• The method may then move to step 621 where, once generated, the tags may be displayed for each participant in a manner that clearly displays their association with each individual. For instance, the tag may be placed directly over the head of each individual, or there may be a number placed over the head with a corresponding legend to the side of the video screen that denotes who is represented by each number. Then in step 623, unauthorized individuals in the conference may be identified by a special tag. This tag can take many forms, including a question mark or a series of dashed lines. In other examples, unauthorized individuals may not be identified with any tag.
  • Unauthorized individuals may come inside the room by accident during the course of the meeting. For instance, one of the authorized participant's secretaries may need to interrupt the video conference to relay a message to the participant. In that case, the secretary may appear on the video monitor with a question mark over her head since she may not be authorized to enter the room. In other examples, unauthorized persons might not even be able to enter the video conference area. In yet other examples, the video screen may turn black once the system determines that an unauthorized individual has entered the video conference area and come back on when the individual has left. In still yet other examples, the audio system may turn off when an unauthorized individual has entered the video conference area and come back on when the individual has left. In addition, the audio and video systems may both turn off and, rather than turn back on after the individual has left, they may stay off permanently.
  • Going back to FIG. 6, in step 625, tags may move around with the individual as the video conference proceeds. The tags in general may be very dynamic and may change with any events that occur within a conference. Finally in step 627, the video conference may be concluded.
  • As an example, consider a nationwide car manufacturer with three corporate offices in Chicago, San Francisco, and Detroit. Assume that a video conference is scheduled for the managers located at each office, and that there are nine total participants, two in Chicago, three in Boston, and four in Detroit. The manager at each location may enter a video conference room already equipped with audiovisual capabilities. Once they enter the room, a video camera located in one corner of the room may scan their iris and compare the scanned iris with the parameters stored in a database located at the corporate headquarters in one of the locations involved in the video conference. Alternatively, the iris scan may be performed before the managers enter the video conference room to authorize access to the room and to the video conference simultaneously.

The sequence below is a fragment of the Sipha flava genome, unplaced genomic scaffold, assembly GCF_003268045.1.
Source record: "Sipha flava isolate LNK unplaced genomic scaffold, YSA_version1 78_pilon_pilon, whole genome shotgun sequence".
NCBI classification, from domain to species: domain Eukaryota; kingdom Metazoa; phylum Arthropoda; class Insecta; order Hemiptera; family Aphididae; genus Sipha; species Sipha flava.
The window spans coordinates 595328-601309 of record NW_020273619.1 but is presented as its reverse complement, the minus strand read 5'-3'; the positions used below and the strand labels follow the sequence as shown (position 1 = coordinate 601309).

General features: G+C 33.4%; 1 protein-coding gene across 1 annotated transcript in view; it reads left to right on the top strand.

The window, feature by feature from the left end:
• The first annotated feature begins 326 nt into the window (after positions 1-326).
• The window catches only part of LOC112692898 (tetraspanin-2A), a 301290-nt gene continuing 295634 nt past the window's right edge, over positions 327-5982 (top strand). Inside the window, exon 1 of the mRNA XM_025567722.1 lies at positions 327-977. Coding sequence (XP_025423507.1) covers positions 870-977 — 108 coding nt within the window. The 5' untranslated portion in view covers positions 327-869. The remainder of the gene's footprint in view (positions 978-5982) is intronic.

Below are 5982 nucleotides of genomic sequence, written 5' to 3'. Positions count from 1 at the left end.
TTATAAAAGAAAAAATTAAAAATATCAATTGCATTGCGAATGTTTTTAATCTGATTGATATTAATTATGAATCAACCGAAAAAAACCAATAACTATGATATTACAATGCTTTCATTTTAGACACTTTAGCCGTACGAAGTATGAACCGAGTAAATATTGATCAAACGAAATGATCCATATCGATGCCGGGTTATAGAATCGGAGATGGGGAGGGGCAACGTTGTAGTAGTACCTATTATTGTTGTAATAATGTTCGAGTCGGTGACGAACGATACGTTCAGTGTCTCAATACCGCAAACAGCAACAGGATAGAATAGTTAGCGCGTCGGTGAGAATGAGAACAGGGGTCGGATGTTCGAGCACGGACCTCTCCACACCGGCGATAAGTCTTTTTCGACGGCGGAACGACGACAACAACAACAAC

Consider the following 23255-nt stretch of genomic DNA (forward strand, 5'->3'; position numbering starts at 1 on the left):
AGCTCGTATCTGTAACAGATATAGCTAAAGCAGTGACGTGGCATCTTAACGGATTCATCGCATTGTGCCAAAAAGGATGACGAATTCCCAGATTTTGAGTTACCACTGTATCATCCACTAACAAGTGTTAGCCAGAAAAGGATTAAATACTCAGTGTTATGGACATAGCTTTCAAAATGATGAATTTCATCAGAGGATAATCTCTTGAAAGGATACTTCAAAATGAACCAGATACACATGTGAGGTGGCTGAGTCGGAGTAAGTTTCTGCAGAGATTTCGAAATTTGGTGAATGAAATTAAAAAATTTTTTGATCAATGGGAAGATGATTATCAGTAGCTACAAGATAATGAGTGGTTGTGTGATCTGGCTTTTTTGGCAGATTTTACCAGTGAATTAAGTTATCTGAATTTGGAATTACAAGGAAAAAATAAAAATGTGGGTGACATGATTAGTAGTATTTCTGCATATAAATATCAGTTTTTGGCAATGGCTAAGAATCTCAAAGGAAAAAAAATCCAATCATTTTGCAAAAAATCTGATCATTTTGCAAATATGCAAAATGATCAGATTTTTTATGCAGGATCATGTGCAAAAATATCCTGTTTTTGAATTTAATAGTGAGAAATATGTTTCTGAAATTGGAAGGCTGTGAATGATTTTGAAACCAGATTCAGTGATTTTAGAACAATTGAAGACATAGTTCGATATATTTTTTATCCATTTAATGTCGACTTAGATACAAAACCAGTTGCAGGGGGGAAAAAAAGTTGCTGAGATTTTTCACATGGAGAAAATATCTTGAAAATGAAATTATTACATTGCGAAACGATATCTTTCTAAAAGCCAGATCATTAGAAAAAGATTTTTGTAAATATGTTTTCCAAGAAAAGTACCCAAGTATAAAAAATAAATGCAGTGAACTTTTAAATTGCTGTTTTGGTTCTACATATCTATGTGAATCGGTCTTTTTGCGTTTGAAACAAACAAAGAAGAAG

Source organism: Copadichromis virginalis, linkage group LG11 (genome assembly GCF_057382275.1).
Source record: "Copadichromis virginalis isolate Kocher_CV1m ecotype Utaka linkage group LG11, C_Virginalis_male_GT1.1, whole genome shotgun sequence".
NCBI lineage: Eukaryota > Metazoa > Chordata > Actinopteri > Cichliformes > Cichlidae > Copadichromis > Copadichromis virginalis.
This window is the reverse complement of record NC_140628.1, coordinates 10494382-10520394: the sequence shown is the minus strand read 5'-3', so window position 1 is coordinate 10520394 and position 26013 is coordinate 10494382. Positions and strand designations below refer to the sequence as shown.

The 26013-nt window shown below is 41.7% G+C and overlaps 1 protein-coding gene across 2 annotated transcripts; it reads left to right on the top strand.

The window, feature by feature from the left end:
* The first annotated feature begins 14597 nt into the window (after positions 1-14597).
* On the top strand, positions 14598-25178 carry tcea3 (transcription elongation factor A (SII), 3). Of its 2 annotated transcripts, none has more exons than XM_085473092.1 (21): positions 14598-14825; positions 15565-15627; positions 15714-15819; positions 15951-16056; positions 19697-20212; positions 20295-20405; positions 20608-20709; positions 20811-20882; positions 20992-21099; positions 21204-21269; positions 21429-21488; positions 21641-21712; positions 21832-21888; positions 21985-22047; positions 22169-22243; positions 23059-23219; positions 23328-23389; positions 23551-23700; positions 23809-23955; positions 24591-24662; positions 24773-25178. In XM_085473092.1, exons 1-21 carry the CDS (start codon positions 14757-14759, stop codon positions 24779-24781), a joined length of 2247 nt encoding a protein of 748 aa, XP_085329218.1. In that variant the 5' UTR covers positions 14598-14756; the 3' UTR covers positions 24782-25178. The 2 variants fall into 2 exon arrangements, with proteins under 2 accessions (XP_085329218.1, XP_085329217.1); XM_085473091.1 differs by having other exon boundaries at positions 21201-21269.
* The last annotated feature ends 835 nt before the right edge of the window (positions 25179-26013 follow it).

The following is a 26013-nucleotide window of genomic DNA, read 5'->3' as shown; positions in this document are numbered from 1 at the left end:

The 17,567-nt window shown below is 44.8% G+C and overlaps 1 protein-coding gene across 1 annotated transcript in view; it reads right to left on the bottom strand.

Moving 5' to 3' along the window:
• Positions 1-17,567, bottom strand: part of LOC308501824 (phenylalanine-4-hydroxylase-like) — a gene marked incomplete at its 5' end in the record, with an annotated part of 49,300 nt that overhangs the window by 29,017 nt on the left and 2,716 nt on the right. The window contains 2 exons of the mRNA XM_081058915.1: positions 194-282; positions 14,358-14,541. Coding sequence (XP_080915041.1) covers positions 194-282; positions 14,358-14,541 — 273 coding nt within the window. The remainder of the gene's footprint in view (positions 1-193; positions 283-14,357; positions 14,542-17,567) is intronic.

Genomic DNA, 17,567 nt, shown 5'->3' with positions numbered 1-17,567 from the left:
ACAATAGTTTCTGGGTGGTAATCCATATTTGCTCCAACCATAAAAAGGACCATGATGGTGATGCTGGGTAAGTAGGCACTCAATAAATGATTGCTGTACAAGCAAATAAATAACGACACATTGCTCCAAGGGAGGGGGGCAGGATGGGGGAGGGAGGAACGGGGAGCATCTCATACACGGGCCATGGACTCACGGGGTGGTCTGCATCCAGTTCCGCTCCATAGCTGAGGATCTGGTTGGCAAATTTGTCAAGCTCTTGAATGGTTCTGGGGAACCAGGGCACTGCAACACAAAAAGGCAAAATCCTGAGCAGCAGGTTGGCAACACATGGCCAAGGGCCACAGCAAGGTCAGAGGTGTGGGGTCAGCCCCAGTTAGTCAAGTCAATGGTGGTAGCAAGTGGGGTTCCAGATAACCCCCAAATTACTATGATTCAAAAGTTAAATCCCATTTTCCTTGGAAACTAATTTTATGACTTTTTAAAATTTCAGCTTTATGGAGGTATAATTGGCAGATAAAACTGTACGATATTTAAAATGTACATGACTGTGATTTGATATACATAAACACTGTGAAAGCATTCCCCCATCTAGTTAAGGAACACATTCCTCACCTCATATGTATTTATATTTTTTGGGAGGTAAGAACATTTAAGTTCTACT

• Once the iris scan is made, if there is a match between the scanned iris and the stored iris, the managers may be identified and a determination may be made as to whether the managers are authorized to participate in the meeting. If there is no match between a stored iris scan and the currently scanned iris, the currently scanned iris may be added to the storage database, and a comparison may again be made between a list of authorized managers and the newly added manager. If authorized, the managers may be connected to the video conference and allowed to participate via the audiovisual equipment. If the individual is not authorized, the system may take some sort of action, such as not activating the microphone of the unauthorized manager. Alternatively, a message may be given that an unauthorized individual has entered the video conference area. In other examples, one of the other authorized participants may override the system so that the unauthorized individual is given full access to the video conference.